SOUTHFIELD, Mich. — General Motors Co. chief executive Mary Barra considers the largest US automaker undervalued.

It’s easy to see why. After record profit last year and higher earnings in the first quarter, GM shares were down 12 percent this year through Monday. Slowing growth in US auto sales and long-term threats from auto industry interlopers like ride-hailing firm Uber Technologies Inc. and self-driving car developer Google are among investors’ concerns.

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Barra made the case in an interview with Bloomberg Television that GM can handle a downturn and sustain profits if the economy slumps in the next few years. The company also is making investments in ride-hailing and self-driving cars to ensure its long-term future.

“I absolutely think, and we think, we’re undervalued right now,” Barra, 54, said ahead of GM’s annual meeting Tuesday in Detroit. “We’re going to continue to work to keep making sure people understand exactly the mission of General Motors and what we’re working toward. I believe that as we continue to do that, that’s something that will take care of itself.”

Getting the stock price going is proving to be one of Barra’s most difficult challenges. Despite record profits, the shares have lingered below the $33 price from GM’s initial public offering in November 2010.

She will have a tough time getting the stock up, said David Whiston, an analyst with Morningstar Inc. in Chicago. Many investors believe that the auto market has peaked and want to see how GM weathers a downturn before going back into the stock.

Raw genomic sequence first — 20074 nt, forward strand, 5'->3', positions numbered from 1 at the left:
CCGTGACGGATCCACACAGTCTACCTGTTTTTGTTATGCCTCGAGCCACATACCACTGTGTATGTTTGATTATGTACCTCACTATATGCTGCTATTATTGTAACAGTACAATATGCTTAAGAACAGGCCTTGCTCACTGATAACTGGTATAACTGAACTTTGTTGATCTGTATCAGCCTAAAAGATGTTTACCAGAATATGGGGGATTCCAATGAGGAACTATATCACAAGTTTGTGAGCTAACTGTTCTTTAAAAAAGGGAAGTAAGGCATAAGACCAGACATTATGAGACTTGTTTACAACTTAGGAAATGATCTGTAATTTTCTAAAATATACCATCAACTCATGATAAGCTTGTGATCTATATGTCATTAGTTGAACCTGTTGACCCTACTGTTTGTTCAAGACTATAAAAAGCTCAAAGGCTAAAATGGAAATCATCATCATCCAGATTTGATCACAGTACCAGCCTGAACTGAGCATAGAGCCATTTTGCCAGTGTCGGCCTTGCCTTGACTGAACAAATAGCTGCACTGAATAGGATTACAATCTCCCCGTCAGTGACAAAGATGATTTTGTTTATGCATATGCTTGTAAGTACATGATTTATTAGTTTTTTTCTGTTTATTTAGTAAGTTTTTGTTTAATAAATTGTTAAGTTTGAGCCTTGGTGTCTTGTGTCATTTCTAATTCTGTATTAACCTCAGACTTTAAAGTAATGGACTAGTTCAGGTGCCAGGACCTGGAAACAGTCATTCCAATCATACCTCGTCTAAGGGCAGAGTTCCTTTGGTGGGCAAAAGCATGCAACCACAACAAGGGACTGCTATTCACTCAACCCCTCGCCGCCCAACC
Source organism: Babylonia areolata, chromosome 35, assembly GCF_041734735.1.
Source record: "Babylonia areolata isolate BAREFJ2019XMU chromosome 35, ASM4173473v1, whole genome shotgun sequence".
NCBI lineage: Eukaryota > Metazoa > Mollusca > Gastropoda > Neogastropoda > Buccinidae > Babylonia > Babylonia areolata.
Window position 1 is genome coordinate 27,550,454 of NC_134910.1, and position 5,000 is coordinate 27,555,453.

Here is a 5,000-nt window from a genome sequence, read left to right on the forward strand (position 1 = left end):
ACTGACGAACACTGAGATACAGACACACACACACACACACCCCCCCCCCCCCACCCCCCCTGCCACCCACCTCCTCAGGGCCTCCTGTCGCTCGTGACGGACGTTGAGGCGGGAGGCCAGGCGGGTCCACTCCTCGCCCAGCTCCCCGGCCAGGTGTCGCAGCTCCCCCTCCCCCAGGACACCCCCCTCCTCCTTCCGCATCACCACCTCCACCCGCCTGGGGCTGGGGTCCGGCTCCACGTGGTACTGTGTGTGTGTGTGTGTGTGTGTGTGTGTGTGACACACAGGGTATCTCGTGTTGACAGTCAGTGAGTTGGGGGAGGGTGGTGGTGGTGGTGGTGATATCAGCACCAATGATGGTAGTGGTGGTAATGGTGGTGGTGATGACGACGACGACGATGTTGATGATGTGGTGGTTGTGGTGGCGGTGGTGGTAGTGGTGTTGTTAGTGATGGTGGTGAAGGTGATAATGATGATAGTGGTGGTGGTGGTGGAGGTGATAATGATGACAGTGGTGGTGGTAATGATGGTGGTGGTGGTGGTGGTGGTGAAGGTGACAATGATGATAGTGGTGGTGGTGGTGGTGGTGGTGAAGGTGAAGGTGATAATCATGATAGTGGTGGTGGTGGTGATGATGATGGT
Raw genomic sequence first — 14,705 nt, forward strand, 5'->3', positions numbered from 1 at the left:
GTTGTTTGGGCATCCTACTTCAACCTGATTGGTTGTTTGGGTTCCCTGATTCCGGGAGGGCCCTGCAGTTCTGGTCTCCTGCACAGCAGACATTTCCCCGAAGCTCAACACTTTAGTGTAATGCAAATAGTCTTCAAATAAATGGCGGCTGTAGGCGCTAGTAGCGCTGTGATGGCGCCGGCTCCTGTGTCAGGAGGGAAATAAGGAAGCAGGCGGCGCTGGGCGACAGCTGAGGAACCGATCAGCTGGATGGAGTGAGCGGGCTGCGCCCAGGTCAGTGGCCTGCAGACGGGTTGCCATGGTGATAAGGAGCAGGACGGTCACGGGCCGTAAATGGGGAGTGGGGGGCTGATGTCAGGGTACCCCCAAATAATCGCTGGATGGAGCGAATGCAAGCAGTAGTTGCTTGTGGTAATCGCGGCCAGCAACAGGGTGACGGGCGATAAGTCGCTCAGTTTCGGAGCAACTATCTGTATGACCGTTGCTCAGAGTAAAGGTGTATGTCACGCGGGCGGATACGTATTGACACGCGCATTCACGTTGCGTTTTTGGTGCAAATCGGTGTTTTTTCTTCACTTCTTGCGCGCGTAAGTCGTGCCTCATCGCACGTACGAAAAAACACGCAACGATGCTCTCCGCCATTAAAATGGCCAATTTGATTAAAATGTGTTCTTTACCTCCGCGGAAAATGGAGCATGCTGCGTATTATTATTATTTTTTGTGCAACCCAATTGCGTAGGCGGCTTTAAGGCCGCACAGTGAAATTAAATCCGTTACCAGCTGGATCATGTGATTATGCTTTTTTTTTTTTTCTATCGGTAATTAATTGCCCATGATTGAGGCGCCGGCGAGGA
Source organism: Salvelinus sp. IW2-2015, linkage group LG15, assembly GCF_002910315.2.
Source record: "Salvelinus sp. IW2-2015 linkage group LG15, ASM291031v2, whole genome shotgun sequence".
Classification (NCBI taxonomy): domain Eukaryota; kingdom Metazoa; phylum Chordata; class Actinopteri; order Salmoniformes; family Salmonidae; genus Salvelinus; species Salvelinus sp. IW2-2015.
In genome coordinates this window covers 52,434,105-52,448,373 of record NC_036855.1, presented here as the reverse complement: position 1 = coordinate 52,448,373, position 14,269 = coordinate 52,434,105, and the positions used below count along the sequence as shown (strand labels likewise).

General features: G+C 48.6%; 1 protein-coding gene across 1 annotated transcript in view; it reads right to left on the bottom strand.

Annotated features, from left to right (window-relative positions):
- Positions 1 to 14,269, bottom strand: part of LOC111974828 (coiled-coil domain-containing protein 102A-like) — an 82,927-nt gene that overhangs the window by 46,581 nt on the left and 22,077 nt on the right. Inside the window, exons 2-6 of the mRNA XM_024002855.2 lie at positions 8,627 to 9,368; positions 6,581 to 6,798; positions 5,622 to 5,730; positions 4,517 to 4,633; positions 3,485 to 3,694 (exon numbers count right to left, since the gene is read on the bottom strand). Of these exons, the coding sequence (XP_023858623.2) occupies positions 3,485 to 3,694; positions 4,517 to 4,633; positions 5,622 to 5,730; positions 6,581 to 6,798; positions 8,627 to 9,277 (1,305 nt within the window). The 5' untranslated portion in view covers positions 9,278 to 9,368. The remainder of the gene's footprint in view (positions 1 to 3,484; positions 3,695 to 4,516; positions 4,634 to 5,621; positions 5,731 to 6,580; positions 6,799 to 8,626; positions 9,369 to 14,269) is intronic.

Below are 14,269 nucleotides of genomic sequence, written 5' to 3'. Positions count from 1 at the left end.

“This is the biggest issue for investors,” Whiston said in a phone interview. “A lot of people think it’s peak auto and there’s no reason to own auto stocks right now. We may need a recession for people to realize GM is different than the old GM.”

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GM can still break even in a US market that sells 10 million to 11 million vehicles, Barra said. Last year, automakers sold a record 17.47 million. Barra’s claim counters an estimate by Morgan Stanley analyst Adam Jonas, who said in a February report that GM and Ford Motor Co. need US consumers to buy 13 million to 14 million vehicles to break even.

About 25 percent of GM’s workforce is made up of short-term workers who are “truly variable,” chief financial officer Chuck Stevens said in an interview. GM would be able to cut work shifts quickly to slash costs if sales slowed, he said.

In May, GM’s US sales plunged 18 percent, as the automaker shunned low-margin fleet deals with rental-car companies. For the second time this year, the company’s monthly market share dipped below 16 percent, according to researcher Autodata Corp.

GM has been careful not to overbuild now, when sales are strong, so the company won’t have a glut of cars in inventory when the market slows down, Barra said. That would limit the need for big production cuts. The company is reducing about $5.5 billion in costs by 2018, she said.

As for the long-term threat to GM from the likes of Uber and Google, sales could fall if more consumers want to pay for cars as they use them, said Mark Reuss, GM’s executive vice president of global product development.

To counter this, GM has invested in Uber rival Lyft Inc. and bought Cruise Automation, an autonomous-drive technology company. The Cruise deal closed in May and GM already has Cruise’s autonomous software in the Chevrolet Bolt electric car, Reuss said.

Once GM has fully autonomous cars, its investment in Lyft can become compelling, President Dan Ammann said. Consumers hailing driverless Lyft cars would create a revenue stream with dwellers in congested cities who might not buy cars.